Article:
• Before it pops, gently shake the pipe such that bubble 'slides' down to the pipe.
  • Take the pipe and hold it carefully over a pool of liquid nitrogen. There will be a thermal gradient there which enables the bottom of the bubble to freeze.
  • With some luck and skill, you can "thaw" and "refreeze" your bubble many times before it bursts.

Here are some photos of our first round of testing.  At the time we didn't have a good setup for capturing the birefringence in the crystals then we ran out of liquid nitrogen!. We will have to try again. On the next post I'll provide more information about how to capture birefringence using a camera.

A nitrogen filled bubble:

Frozen bubbles!

A shot of an old fashioned ice-cube under cross polarization (you can see birefringence!!):

According to the USB Battery Charging Specification, a device plugging into a USB port to charge may find itself connected to a source that is capable of data transfer as well as power, or it may be connected to a source that provides power only. If the source supports data, the device is expected to do a trickle charge only, but if the source does not support data, the device may draw more current because the source is likely to be a wall socket. (More detail on Wikipedia.)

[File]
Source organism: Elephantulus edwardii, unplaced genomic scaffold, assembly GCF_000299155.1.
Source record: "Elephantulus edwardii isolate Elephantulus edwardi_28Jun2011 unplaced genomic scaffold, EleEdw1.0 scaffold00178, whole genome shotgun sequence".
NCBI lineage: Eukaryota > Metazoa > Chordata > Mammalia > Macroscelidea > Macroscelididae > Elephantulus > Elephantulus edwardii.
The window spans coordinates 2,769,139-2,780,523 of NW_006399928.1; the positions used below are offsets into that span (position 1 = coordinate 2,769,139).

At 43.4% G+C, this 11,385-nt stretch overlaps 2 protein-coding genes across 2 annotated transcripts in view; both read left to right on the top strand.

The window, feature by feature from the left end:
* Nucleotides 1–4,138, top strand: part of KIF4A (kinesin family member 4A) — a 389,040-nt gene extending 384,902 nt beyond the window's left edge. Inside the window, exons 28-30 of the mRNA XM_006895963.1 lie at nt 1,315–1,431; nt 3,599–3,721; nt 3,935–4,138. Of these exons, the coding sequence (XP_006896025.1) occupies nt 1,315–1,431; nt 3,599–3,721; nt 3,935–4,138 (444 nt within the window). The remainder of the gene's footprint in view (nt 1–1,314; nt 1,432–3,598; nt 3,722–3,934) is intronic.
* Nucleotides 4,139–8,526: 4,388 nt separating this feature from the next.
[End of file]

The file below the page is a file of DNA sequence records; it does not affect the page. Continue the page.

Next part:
So those of us who use USB car chargers with our Android phones really want the phones to charge as fast as possible. Unfortunately, most car chargers do not short the data pins together, which is the spec-compliant way to indicate that the power source does not support data. It would seem that this gets past manufacturers' QA because the iFail devices apparently ignore the spec and draw as much current as they want, regardless of the state of the data pins. This leaves Android users stuck with trickle charge off their car chargers, unless they go out and buy a specialized charge-only USB cable which shorts the data pins.